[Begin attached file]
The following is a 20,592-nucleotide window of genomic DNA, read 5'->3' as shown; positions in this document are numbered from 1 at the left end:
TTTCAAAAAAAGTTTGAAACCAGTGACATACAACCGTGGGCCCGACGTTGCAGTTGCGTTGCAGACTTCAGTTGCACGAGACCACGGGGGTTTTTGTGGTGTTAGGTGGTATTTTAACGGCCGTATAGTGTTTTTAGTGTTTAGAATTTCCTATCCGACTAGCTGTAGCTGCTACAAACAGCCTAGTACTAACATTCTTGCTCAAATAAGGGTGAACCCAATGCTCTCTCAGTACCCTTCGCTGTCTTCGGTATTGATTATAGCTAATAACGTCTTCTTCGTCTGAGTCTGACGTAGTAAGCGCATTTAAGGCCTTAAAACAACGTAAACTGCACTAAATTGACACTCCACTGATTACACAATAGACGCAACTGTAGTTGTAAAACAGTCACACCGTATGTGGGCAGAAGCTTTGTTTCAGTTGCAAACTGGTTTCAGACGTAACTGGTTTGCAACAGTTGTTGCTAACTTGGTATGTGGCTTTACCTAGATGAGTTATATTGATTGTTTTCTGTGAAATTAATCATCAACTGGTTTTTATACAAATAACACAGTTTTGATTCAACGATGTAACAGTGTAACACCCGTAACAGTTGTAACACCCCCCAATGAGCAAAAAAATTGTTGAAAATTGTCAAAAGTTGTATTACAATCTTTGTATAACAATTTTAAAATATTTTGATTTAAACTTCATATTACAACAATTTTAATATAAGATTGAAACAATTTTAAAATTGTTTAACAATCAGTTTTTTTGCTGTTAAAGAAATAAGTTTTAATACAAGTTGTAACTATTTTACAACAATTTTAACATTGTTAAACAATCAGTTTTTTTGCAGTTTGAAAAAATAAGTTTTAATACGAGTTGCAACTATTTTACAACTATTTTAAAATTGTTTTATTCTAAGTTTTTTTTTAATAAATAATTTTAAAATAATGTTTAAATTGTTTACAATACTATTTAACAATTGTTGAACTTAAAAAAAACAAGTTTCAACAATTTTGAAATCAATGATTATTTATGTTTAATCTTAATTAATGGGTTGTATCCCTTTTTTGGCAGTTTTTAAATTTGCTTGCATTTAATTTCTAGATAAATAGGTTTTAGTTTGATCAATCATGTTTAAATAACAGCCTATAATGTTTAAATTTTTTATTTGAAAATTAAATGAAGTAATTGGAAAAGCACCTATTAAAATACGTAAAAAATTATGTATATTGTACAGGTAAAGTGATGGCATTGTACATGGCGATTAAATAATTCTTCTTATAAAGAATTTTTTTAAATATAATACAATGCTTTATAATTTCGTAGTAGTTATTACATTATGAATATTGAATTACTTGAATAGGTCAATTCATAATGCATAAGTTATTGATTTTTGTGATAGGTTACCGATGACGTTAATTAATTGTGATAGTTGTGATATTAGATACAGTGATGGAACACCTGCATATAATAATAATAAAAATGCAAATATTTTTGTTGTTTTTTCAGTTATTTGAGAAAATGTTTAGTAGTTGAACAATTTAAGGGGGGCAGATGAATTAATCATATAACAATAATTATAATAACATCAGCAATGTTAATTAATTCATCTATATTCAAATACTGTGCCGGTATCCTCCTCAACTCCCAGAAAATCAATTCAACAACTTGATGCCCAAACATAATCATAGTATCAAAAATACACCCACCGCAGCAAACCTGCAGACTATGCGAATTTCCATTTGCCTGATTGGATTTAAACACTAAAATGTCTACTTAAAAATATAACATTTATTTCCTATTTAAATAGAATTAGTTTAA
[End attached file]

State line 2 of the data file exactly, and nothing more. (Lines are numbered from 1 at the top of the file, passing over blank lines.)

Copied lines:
TTTCAAAAAAAGTTTGAAACCAGTGACATACAACCGTGGGCCCGACGTTGCAGTTGCGTTGCAGACTTCAGTTGCACGAGACCACGGGGGTTTTTGTGGTGTTAGGTGGTATTTTAACGGCCGTATAGTGTTTTTAGTGTTTAGAATTTCCTATCCGACTAGCTGTAGCTGCTACAAACAGCCTAGTACTAACATTCTTGCTCAAATAAGGGTGAACCCAATGCTCTCTCAGTACCCTTCGCTGTCTTCGGTATTGATTATAGCTAATAACGTCTTCTTCGTCTGAGTCTGACGTAGTAAGCGCATTTAAGGCCTTAAAACAACGTAAACTGCACTAAATTGACACTCCACTGATTACACAATAGACGCAACTGTAGTTGTAAAACAGTCACACCGTATGTGGGCAGAAGCTTTGTTTCAGTTGCAAACTGGTTTCAGACGTAACTGGTTTGCAACAGTTGTTGCTAACTTGGTATGTGGCTTTACCTAGATGAGTTATATTGATTGTTTTCTGTGAAATTAATCATCAACTGGTTTTTATACAAATAACACAGTTTTGATTCAACGATGTAACAGTGTAACACCCGTAACAGTTGTAACACCCCCCAATGAGCAAAAAAATTGTTGAAAATTGTCAAAAGTTGTATTACAATCTTTGTATAACAATTTTAAAATATTTTGATTTAAACTTCATATTACAACAATTTTAATATAAGATTGAAACAATTTTAAAATTGTTTAACAATCAGTTTTTTTGCTGTTAAAGAAATAAGTTTTAATACAAGTTGTAACTATTTTACAACAATTTTAACATTGTTAAACAATCAGTTTTTTTGCAGTTTGAAAAAATAAGTTTTAATACGAGTTGCAACTATTTTACAACTATTTTAAAATTGTTTTATTCTAAGTTTTTTTTTAATAAATAATTTTAAAATAATGTTTAAATTGTTTACAATACTATTTAACAATTGTTGAACTTAAAAAAAACAAGTTTCAACAATTTTGAAATCAATGATTATTTATGTTTAATCTTAATTAATGGGTTGTATCCCTTTTTTGGCAGTTTTTAAATTTGCTTGCATTTAATTTCTAGATAAATAGGTTTTAGTTTGATCAATCATGTTTAAATAACAGCCTATAATGTTTAAATTTTTTATTTGAAAATTAAATGAAGTAATTGGAAAAGCACCTATTAAAATACGTAAAAAATTATGTATATTGTACAGGTAAAGTGATGGCATTGTACATGGCGATTAAATAATTCTTCTTATAAAGAATTTTTTTAAATATAATACAATGCTTTATAATTTCGTAGTAGTTATTACATTATGAATATTGAATTACTTGAATAGGTCAATTCATAATGCATAAGTTATTGATTTTTGTGATAGGTTACCGATGACGTTAATTAATTGTGATAGTTGTGATATTAGATACAGTGATGGAACACCTGCATATAATAATAATAAAAATGCAAATATTTTTGTTGTTTTTTCAGTTATTTGAGAAAATGTTTAGTAGTTGAACAATTTAAGGGGGGCAGATGAATTAATCATATAACAATAATTATAATAACATCAGCAATGTTAATTAATTCATCTATATTCAAATACTGTGCCGGTATCCTCCTCAACTCCCAGAAAATCAATTCAACAACTTGATGCCCAAACATAATCATAGTATCAAAAATACACCCACCGCAGCAAACCTGCAGACTATGCGAATTTCCATTTGCCTGATTGGATTTAAACACTAAAATGTCTACTTAAAAATATAACATTTATTTCCTATTTAAATAGAATTAGTTTAA